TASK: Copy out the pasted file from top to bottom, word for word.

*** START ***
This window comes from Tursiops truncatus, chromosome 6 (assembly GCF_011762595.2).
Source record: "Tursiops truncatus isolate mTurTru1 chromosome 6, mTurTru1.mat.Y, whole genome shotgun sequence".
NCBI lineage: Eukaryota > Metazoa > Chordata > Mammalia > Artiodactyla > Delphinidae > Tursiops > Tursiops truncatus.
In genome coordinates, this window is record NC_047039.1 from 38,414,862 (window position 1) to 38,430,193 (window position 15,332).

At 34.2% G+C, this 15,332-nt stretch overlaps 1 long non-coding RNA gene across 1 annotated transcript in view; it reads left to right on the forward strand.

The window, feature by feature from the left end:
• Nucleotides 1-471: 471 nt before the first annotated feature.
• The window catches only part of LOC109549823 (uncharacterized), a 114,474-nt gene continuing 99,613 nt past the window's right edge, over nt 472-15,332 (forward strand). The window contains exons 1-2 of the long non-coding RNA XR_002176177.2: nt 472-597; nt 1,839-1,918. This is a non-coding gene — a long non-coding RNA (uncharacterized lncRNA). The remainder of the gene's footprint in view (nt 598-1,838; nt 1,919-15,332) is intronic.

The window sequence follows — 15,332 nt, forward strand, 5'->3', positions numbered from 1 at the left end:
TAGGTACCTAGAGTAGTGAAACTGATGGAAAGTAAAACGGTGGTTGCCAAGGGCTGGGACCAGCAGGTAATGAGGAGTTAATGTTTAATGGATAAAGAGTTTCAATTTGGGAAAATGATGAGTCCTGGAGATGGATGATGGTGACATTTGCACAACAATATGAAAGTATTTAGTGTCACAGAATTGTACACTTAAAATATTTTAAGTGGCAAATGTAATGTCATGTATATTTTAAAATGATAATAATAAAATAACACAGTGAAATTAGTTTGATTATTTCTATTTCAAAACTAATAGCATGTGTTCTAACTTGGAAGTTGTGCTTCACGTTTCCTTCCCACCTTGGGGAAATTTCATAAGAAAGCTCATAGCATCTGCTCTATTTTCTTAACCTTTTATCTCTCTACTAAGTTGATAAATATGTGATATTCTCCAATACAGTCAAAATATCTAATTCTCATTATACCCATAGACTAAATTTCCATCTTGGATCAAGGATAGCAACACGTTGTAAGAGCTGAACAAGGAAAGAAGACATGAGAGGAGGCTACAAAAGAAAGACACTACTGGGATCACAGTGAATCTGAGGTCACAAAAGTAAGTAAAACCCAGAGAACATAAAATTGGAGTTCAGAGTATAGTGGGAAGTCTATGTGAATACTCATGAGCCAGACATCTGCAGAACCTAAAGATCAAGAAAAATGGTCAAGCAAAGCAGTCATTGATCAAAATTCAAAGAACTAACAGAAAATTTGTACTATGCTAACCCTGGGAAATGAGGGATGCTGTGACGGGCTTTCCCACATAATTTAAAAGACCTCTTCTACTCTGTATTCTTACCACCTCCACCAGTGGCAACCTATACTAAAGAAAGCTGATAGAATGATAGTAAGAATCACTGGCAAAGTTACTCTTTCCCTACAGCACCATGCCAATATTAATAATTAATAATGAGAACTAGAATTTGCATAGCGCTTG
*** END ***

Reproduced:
This window comes from Tursiops truncatus, chromosome 6 (assembly GCF_011762595.2).
Source record: "Tursiops truncatus isolate mTurTru1 chromosome 6, mTurTru1.mat.Y, whole genome shotgun sequence".
NCBI lineage: Eukaryota > Metazoa > Chordata > Mammalia > Artiodactyla > Delphinidae > Tursiops > Tursiops truncatus.
In genome coordinates, this window is record NC_047039.1 from 38,414,862 (window position 1) to 38,430,193 (window position 15,332).

At 34.2% G+C, this 15,332-nt stretch overlaps 1 long non-coding RNA gene across 1 annotated transcript in view; it reads left to right on the forward strand.

The window, feature by feature from the left end:
• Nucleotides 1-471: 471 nt before the first annotated feature.
• The window catches only part of LOC109549823 (uncharacterized), a 114,474-nt gene continuing 99,613 nt past the window's right edge, over nt 472-15,332 (forward strand). The window contains exons 1-2 of the long non-coding RNA XR_002176177.2: nt 472-597; nt 1,839-1,918. This is a non-coding gene — a long non-coding RNA (uncharacterized lncRNA). The remainder of the gene's footprint in view (nt 598-1,838; nt 1,919-15,332) is intronic.

The window sequence follows — 15,332 nt, forward strand, 5'->3', positions numbered from 1 at the left end:
TAGGTACCTAGAGTAGTGAAACTGATGGAAAGTAAAACGGTGGTTGCCAAGGGCTGGGACCAGCAGGTAATGAGGAGTTAATGTTTAATGGATAAAGAGTTTCAATTTGGGAAAATGATGAGTCCTGGAGATGGATGATGGTGACATTTGCACAACAATATGAAAGTATTTAGTGTCACAGAATTGTACACTTAAAATATTTTAAGTGGCAAATGTAATGTCATGTATATTTTAAAATGATAATAATAAAATAACACAGTGAAATTAGTTTGATTATTTCTATTTCAAAACTAATAGCATGTGTTCTAACTTGGAAGTTGTGCTTCACGTTTCCTTCCCACCTTGGGGAAATTTCATAAGAAAGCTCATAGCATCTGCTCTATTTTCTTAACCTTTTATCTCTCTACTAAGTTGATAAATATGTGATATTCTCCAATACAGTCAAAATATCTAATTCTCATTATACCCATAGACTAAATTTCCATCTTGGATCAAGGATAGCAACACGTTGTAAGAGCTGAACAAGGAAAGAAGACATGAGAGGAGGCTACAAAAGAAAGACACTACTGGGATCACAGTGAATCTGAGGTCACAAAAGTAAGTAAAACCCAGAGAACATAAAATTGGAGTTCAGAGTATAGTGGGAAGTCTATGTGAATACTCATGAGCCAGACATCTGCAGAACCTAAAGATCAAGAAAAATGGTCAAGCAAAGCAGTCATTGATCAAAATTCAAAGAACTAACAGAAAATTTGTACTATGCTAACCCTGGGAAATGAGGGATGCTGTGACGGGCTTTCCCACATAATTTAAAAGACCTCTTCTACTCTGTATTCTTACCACCTCCACCAGTGGCAACCTATACTAAAGAAAGCTGATAGAATGATAGTAAGAATCACTGGCAAAGTTACTCTTTCCCTACAGCACCATGCCAATATTAATAATTAATAATGAGAACTAGAATTTGCATAGCGCTTG